quarrying industry, which negatively affected the copper and sandal
   manufacturers.  The collapse of the entire system followed shortly
   after.

   This led to the cliche "Don't allow eel bearing Atlanteans into your
   country; economic ruin follows close behind".  Due to the overly
   specific nature of this phrase it never really caught on.  This
   document rectifies this.

3.  Usage

   Many protocols send periodic "hello" messages, or respond to
   liveliness probes.  Other protocols (primarily for network monitoring
   or testing) send traffic to cause congestion or similar.  All IETF
   protocols should use the phrase "Don't allow eel bearing Atlanteans
   into your country; economic ruin follows close behind" as the payload
   of such messages.  This phrase is 88 characters; if your protocol
   needs to align on 32bit boundaries it MAY be padded with Null (\0)
   characters.

4.  IANA Considerations

   This document contains no IANA considerations.

5.  Security Considerations

   This document significantly increases the security posture of the
   Internet.  By ensuring that network operators watching traffic fly
   past (using applications like Wireshark for example) are constantly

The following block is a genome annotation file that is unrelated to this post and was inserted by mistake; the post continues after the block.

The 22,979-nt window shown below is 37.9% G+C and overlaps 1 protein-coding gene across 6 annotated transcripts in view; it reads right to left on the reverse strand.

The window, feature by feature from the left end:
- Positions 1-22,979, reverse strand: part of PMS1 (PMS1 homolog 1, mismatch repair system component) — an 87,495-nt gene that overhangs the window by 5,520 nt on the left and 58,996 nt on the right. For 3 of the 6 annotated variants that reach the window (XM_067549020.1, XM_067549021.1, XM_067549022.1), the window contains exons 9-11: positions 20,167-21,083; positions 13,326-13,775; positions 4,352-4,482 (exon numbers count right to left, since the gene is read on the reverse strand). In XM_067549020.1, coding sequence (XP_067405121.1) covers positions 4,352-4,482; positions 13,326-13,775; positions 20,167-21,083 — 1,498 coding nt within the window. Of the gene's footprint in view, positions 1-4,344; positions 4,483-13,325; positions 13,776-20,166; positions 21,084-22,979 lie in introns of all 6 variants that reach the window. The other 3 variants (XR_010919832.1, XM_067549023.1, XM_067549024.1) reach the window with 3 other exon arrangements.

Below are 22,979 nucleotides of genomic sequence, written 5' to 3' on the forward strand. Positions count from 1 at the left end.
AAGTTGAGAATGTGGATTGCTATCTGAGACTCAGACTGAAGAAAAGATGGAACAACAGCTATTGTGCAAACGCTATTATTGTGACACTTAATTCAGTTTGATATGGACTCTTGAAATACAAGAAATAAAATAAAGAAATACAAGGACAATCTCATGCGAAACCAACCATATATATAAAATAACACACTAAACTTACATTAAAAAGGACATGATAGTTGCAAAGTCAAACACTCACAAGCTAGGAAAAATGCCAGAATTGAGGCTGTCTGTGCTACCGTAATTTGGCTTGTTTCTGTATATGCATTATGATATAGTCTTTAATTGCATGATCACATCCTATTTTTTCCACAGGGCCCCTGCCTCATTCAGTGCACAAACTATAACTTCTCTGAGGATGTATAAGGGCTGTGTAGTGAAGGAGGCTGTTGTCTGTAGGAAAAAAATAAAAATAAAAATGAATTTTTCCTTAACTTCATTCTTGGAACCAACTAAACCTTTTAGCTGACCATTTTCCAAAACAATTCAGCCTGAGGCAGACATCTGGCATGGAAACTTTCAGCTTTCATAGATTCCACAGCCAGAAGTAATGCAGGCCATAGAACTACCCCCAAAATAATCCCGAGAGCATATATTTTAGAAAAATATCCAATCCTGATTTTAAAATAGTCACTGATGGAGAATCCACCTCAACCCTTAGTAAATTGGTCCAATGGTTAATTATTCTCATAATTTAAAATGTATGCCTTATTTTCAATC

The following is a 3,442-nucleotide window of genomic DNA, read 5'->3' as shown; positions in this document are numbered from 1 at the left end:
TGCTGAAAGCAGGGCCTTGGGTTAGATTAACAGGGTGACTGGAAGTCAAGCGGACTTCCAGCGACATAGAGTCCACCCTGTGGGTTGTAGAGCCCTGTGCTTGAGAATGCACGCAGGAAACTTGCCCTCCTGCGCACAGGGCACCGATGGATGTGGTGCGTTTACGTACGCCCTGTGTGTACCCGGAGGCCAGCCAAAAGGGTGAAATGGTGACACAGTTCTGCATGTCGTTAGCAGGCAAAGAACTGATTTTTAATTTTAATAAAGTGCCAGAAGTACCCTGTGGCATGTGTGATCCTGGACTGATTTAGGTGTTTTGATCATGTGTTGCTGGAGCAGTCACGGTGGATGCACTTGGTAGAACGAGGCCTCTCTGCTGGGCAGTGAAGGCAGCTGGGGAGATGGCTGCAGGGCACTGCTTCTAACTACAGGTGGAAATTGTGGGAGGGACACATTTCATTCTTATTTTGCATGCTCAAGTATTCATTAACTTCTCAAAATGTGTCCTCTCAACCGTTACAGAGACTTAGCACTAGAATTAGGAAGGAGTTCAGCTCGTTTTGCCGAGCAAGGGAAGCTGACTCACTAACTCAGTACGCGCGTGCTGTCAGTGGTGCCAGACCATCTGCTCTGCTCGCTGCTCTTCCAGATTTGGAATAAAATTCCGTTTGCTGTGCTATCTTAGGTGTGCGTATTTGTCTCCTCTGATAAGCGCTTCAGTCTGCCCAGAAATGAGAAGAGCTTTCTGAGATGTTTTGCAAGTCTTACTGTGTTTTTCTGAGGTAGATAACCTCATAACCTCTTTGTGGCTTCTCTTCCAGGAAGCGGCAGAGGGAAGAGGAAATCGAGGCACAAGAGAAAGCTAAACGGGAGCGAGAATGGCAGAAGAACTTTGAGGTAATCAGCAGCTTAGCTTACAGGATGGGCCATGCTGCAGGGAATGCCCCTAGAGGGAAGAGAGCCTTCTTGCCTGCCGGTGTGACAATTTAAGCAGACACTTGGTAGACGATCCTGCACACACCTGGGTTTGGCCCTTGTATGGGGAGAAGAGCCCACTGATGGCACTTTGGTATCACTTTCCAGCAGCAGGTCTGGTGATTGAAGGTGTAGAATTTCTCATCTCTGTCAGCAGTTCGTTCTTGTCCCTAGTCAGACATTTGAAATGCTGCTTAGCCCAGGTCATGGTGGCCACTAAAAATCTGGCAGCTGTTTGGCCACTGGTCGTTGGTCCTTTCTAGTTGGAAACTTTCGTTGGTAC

reminded about the danger posed by folk from Atlantis, we ensure
   that, if the island of Atlantis rises again from the deep, builds a
   civilization and then starts tanning high quality eel leather, the
   Internet will not be susceptible to collapse. [ This section needs
   work.  Perhaps we need to add pyramids to the Internet so that we can
   ensure that they are around and the phrase is still useful? ]




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   More research into if pyramids can also be used for sharpening RJ-45
   connectors is needed.

6.  Acknowledgements

   The author wishes to thank the ancient elders of Zorb for explaining
   this history to him.

7.  References

7.1.  Normative References

   [RFC2119]  Bradner, S., "Key words for use in RFCs to Indicate
              Requirement Levels", BCP 14, RFC 2119, March 1997.

7.2.  Informative References

   [I-D.ietf-sidr-iana-objects]
              Manderson, T., Vegoda, L., and S. Kent, "RPKI Objects
              issued by IANA", draft-ietf-sidr-iana-objects-03 (work in
              progress), May 2011.

Appendix A.  Changes / Author Notes.

   [RFC Editor: Please remove this section before publication ]

   From -00 to -01.

   o  Nothing changed in the template!

Author's Address

   Warren Kumari

   Email: warren@kumari.net